Friday, October 15, 2010

Churches Violate Tax Law, Then Yell Persecution!

I despise hypocrisy, and I really hate it when Christians shout "Persecution!" at the top of their lungs and stomp their feet like angry children, just because they don't get special treatment.

The latest circus act was orchestrated by the Alliance Defense Fund. They called it Pulpit Freedom Sunday, and their goal was to break the laws that prohibit non-profit organizations from engaging in politics.
"Pastors participating in the Alliance Defense Fund’s 'Pulpit Freedom Sunday' will preach from their pulpits Sept. 28 about the moral qualifications of candidates seeking political office. The pastors will exercise their First Amendment right to preach on the subject, despite federal tax regulations that prohibit intervening or participating in a political campaign."
In other words, they want all the benefits of a tax-exempt organization, but they don't want to follow the rules.

This isn't persecution. Nobody is censoring these preachers. All they have to do is follow the rules: pay taxes like everyone else. Once they do that, they can endorse all the political candidates they want.

The Alliance Defense Fund and the churches that they're egging on are nothing but hypocrites. They're whiners. They want to dodge taxes but not pay the price. We let non-profit organizations avoid taxes because they agree to abide by certain rules. They can't meddle with the government.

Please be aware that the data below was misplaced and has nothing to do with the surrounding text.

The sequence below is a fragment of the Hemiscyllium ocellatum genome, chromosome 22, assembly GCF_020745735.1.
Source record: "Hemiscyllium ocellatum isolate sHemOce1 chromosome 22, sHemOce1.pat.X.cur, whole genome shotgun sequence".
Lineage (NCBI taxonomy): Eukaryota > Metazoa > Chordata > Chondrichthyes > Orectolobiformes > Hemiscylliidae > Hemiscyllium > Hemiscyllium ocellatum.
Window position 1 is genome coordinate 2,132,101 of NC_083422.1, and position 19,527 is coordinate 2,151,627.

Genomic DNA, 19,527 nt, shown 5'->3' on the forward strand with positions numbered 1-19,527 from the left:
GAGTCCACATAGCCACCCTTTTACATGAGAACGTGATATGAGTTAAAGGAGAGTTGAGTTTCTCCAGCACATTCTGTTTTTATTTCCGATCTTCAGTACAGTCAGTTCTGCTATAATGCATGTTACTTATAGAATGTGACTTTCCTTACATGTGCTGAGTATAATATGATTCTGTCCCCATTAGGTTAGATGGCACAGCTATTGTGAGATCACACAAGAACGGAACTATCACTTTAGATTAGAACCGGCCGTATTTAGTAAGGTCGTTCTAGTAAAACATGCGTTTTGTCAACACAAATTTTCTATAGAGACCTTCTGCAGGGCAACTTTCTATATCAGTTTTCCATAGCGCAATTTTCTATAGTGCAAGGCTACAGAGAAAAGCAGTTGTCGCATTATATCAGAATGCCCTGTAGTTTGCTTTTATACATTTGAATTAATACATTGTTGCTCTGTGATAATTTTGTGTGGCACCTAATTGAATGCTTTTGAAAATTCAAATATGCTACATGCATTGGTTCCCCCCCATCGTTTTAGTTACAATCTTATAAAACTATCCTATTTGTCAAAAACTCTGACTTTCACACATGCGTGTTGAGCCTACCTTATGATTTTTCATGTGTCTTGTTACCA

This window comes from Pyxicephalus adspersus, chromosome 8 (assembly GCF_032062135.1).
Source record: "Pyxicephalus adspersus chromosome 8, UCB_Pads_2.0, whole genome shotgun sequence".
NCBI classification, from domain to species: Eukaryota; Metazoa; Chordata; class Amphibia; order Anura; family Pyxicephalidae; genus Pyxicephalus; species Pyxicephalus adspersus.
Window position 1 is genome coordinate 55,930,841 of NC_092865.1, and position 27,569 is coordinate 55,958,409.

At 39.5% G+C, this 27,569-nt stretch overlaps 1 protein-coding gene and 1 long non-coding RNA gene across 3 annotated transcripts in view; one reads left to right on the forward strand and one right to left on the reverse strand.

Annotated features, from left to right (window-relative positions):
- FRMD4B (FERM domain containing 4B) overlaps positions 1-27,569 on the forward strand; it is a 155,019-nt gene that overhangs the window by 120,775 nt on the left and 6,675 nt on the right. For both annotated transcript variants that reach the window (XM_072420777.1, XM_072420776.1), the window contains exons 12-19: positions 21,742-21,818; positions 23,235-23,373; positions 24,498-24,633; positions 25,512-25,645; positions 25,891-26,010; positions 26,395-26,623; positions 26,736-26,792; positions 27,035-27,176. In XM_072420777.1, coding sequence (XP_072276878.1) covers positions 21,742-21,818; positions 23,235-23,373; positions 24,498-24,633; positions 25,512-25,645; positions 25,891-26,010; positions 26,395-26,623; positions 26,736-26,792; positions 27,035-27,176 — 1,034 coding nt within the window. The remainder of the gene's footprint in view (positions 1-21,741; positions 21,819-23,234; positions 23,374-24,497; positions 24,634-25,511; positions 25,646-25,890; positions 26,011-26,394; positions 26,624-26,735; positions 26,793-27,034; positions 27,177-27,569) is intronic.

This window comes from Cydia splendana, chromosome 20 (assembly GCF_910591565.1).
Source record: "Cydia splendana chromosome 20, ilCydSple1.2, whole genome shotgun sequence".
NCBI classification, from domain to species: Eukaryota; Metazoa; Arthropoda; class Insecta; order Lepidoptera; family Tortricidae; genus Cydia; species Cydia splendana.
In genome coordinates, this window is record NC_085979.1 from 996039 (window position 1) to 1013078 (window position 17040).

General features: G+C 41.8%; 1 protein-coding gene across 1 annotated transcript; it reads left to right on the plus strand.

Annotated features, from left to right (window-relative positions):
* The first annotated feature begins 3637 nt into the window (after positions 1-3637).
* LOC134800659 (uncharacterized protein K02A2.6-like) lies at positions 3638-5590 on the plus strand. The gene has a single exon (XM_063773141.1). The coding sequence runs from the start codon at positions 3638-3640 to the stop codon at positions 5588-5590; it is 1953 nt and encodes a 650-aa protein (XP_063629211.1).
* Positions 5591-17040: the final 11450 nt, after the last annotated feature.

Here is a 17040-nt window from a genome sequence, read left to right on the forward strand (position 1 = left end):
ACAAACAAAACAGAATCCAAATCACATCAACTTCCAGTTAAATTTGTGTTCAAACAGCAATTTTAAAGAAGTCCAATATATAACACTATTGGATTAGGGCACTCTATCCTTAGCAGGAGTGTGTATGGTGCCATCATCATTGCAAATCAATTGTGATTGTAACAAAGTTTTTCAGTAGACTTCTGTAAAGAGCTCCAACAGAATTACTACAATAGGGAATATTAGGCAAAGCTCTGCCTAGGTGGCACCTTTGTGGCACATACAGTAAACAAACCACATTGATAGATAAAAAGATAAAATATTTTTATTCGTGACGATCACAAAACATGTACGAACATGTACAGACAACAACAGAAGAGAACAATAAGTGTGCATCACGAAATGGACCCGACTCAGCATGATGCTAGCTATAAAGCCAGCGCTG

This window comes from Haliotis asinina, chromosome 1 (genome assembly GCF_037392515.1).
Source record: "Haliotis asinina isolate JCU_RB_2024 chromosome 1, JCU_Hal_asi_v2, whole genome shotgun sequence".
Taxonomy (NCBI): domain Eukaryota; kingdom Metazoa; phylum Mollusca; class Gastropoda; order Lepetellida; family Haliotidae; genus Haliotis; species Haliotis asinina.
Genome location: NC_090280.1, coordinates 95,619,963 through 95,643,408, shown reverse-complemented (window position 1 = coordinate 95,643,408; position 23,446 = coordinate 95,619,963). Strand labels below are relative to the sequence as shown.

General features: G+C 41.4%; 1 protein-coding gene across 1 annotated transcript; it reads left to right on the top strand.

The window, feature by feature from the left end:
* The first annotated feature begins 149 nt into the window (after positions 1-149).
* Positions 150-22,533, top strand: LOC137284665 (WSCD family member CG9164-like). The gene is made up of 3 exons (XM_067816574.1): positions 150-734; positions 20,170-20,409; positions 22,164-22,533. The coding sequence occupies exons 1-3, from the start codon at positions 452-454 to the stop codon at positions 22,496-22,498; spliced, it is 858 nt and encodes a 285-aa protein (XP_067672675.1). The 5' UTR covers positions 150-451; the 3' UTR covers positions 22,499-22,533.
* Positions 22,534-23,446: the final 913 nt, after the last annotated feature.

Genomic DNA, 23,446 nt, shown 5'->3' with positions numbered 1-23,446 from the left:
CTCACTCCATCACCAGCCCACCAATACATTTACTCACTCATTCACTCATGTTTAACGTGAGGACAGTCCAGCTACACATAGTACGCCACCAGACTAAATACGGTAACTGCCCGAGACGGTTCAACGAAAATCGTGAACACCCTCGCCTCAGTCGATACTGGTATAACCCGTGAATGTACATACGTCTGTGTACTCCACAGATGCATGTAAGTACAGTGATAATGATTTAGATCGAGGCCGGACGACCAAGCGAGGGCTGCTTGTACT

But the ADF wants it both ways.

I say quit whining and pay your taxes. I pay mine, and that gives me a right to say anything I like on these pages, including endorsing or lambasting any politician I like. If they pay their taxes, they can do the same.


  1. I say we give it to them both ways - front end and back end that is.

  2. Actually, no one is stopping the preachers from stepping down from the pulpit, taking off their collars and speaking as an individual. What we are doing is stopping them from speaking as a representative of the church. Speech, like all freedoms, is inherently limited whether people like it or not. Depending on the situation, there are certain things you cannot say. A soldier, wearing a uniform, cannot badmouth the military or they will face consequences. In fact, I don't think anyone wearing a company uniform should expect they can badmouth their company and not face consequences. Want to do that? Take off the uniform, don't identify yourself as an employee and say what you want.

    Why people think religion gets a special pass is beyond me.


Dear readers -- I am no longer blogging and after leaving these blogs open for two years have finally stopped accepting comments due to spammers. Thanks for your interest. If you'd like to write to me, click on the "Contact" link at the top. Thanks! -- CJ.

Note: Only a member of this blog may post a comment.